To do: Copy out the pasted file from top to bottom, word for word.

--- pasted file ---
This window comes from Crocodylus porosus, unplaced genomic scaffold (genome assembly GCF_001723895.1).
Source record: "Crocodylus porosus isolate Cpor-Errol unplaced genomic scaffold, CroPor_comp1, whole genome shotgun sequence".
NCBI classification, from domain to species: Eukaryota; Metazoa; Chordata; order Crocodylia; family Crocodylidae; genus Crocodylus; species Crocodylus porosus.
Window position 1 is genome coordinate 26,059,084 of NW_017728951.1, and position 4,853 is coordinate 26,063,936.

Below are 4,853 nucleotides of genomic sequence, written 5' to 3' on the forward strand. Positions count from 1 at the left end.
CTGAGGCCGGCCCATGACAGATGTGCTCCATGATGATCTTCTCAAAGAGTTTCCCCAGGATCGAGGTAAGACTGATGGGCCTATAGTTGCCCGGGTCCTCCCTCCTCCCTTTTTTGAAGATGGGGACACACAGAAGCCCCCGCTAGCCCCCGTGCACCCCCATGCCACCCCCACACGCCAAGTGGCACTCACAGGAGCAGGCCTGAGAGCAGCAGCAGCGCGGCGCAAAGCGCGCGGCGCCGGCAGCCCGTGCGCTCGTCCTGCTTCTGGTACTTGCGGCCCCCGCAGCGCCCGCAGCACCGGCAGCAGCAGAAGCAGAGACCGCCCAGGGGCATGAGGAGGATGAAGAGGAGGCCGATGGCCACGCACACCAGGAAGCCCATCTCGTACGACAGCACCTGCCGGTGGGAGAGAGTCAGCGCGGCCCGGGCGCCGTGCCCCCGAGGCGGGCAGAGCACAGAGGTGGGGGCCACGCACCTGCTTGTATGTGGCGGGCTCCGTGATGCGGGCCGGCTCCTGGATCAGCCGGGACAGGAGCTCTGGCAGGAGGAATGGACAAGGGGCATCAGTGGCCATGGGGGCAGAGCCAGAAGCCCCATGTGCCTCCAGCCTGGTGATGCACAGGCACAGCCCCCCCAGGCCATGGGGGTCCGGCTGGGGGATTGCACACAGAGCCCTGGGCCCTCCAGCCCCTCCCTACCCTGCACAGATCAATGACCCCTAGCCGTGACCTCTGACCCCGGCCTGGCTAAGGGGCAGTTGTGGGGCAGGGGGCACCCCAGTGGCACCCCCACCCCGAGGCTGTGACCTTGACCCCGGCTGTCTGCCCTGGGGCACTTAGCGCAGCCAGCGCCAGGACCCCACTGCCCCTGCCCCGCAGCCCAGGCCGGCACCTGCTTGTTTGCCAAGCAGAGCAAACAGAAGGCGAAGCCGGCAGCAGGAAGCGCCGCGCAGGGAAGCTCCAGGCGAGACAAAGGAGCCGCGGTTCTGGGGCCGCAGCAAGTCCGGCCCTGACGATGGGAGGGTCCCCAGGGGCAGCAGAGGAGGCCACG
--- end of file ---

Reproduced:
This window comes from Crocodylus porosus, unplaced genomic scaffold (genome assembly GCF_001723895.1).
Source record: "Crocodylus porosus isolate Cpor-Errol unplaced genomic scaffold, CroPor_comp1, whole genome shotgun sequence".
NCBI classification, from domain to species: Eukaryota; Metazoa; Chordata; order Crocodylia; family Crocodylidae; genus Crocodylus; species Crocodylus porosus.
Window position 1 is genome coordinate 26,059,084 of NW_017728951.1, and position 4,853 is coordinate 26,063,936.

Below are 4,853 nucleotides of genomic sequence, written 5' to 3' on the forward strand. Positions count from 1 at the left end.
CTGAGGCCGGCCCATGACAGATGTGCTCCATGATGATCTTCTCAAAGAGTTTCCCCAGGATCGAGGTAAGACTGATGGGCCTATAGTTGCCCGGGTCCTCCCTCCTCCCTTTTTTGAAGATGGGGACACACAGAAGCCCCCGCTAGCCCCCGTGCACCCCCATGCCACCCCCACACGCCAAGTGGCACTCACAGGAGCAGGCCTGAGAGCAGCAGCAGCGCGGCGCAAAGCGCGCGGCGCCGGCAGCCCGTGCGCTCGTCCTGCTTCTGGTACTTGCGGCCCCCGCAGCGCCCGCAGCACCGGCAGCAGCAGAAGCAGAGACCGCCCAGGGGCATGAGGAGGATGAAGAGGAGGCCGATGGCCACGCACACCAGGAAGCCCATCTCGTACGACAGCACCTGCCGGTGGGAGAGAGTCAGCGCGGCCCGGGCGCCGTGCCCCCGAGGCGGGCAGAGCACAGAGGTGGGGGCCACGCACCTGCTTGTATGTGGCGGGCTCCGTGATGCGGGCCGGCTCCTGGATCAGCCGGGACAGGAGCTCTGGCAGGAGGAATGGACAAGGGGCATCAGTGGCCATGGGGGCAGAGCCAGAAGCCCCATGTGCCTCCAGCCTGGTGATGCACAGGCACAGCCCCCCCAGGCCATGGGGGTCCGGCTGGGGGATTGCACACAGAGCCCTGGGCCCTCCAGCCCCTCCCTACCCTGCACAGATCAATGACCCCTAGCCGTGACCTCTGACCCCGGCCTGGCTAAGGGGCAGTTGTGGGGCAGGGGGCACCCCAGTGGCACCCCCACCCCGAGGCTGTGACCTTGACCCCGGCTGTCTGCCCTGGGGCACTTAGCGCAGCCAGCGCCAGGACCCCACTGCCCCTGCCCCGCAGCCCAGGCCGGCACCTGCTTGTTTGCCAAGCAGAGCAAACAGAAGGCGAAGCCGGCAGCAGGAAGCGCCGCGCAGGGAAGCTCCAGGCGAGACAAAGGAGCCGCGGTTCTGGGGCCGCAGCAAGTCCGGCCCTGACGATGGGAGGGTCCCCAGGGGCAGCAGAGGAGGCCACG